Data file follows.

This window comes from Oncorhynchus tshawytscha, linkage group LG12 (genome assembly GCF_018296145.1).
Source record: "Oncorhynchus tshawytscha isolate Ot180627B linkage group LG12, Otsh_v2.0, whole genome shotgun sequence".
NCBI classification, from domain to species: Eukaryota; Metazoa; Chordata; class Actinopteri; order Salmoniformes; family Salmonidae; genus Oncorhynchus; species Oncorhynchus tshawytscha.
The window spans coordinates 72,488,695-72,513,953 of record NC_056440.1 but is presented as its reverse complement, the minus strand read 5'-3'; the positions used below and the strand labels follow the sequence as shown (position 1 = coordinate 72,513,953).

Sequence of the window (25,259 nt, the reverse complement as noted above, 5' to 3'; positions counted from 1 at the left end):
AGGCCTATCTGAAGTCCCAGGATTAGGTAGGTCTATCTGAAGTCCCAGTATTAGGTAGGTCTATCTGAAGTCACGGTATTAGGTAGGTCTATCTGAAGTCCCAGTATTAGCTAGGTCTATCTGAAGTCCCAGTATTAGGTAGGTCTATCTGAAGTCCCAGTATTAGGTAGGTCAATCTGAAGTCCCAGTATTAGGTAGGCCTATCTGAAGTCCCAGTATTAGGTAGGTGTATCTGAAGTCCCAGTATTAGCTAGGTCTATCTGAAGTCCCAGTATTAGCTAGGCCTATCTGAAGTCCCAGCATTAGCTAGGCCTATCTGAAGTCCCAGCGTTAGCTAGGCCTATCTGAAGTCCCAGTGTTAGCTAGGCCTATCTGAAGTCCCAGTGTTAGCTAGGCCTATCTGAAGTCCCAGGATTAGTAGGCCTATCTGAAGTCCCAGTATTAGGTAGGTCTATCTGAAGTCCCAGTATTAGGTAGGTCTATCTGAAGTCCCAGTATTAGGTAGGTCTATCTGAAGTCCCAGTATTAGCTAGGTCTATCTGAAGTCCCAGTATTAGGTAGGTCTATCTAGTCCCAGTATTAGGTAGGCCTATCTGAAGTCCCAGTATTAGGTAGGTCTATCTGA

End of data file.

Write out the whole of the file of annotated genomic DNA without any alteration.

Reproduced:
This window comes from Oncorhynchus tshawytscha, linkage group LG12 (genome assembly GCF_018296145.1).
Source record: "Oncorhynchus tshawytscha isolate Ot180627B linkage group LG12, Otsh_v2.0, whole genome shotgun sequence".
NCBI classification, from domain to species: Eukaryota; Metazoa; Chordata; class Actinopteri; order Salmoniformes; family Salmonidae; genus Oncorhynchus; species Oncorhynchus tshawytscha.
The window spans coordinates 72,488,695-72,513,953 of record NC_056440.1 but is presented as its reverse complement, the minus strand read 5'-3'; the positions used below and the strand labels follow the sequence as shown (position 1 = coordinate 72,513,953).

Sequence of the window (25,259 nt, the reverse complement as noted above, 5' to 3'; positions counted from 1 at the left end):
AGGCCTATCTGAAGTCCCAGGATTAGGTAGGTCTATCTGAAGTCCCAGTATTAGGTAGGTCTATCTGAAGTCACGGTATTAGGTAGGTCTATCTGAAGTCCCAGTATTAGCTAGGTCTATCTGAAGTCCCAGTATTAGGTAGGTCTATCTGAAGTCCCAGTATTAGGTAGGTCAATCTGAAGTCCCAGTATTAGGTAGGCCTATCTGAAGTCCCAGTATTAGGTAGGTGTATCTGAAGTCCCAGTATTAGCTAGGTCTATCTGAAGTCCCAGTATTAGCTAGGCCTATCTGAAGTCCCAGCATTAGCTAGGCCTATCTGAAGTCCCAGCGTTAGCTAGGCCTATCTGAAGTCCCAGTGTTAGCTAGGCCTATCTGAAGTCCCAGTGTTAGCTAGGCCTATCTGAAGTCCCAGGATTAGTAGGCCTATCTGAAGTCCCAGTATTAGGTAGGTCTATCTGAAGTCCCAGTATTAGGTAGGTCTATCTGAAGTCCCAGTATTAGGTAGGTCTATCTGAAGTCCCAGTATTAGCTAGGTCTATCTGAAGTCCCAGTATTAGGTAGGTCTATCTAGTCCCAGTATTAGGTAGGCCTATCTGAAGTCCCAGTATTAGGTAGGTCTATCTGA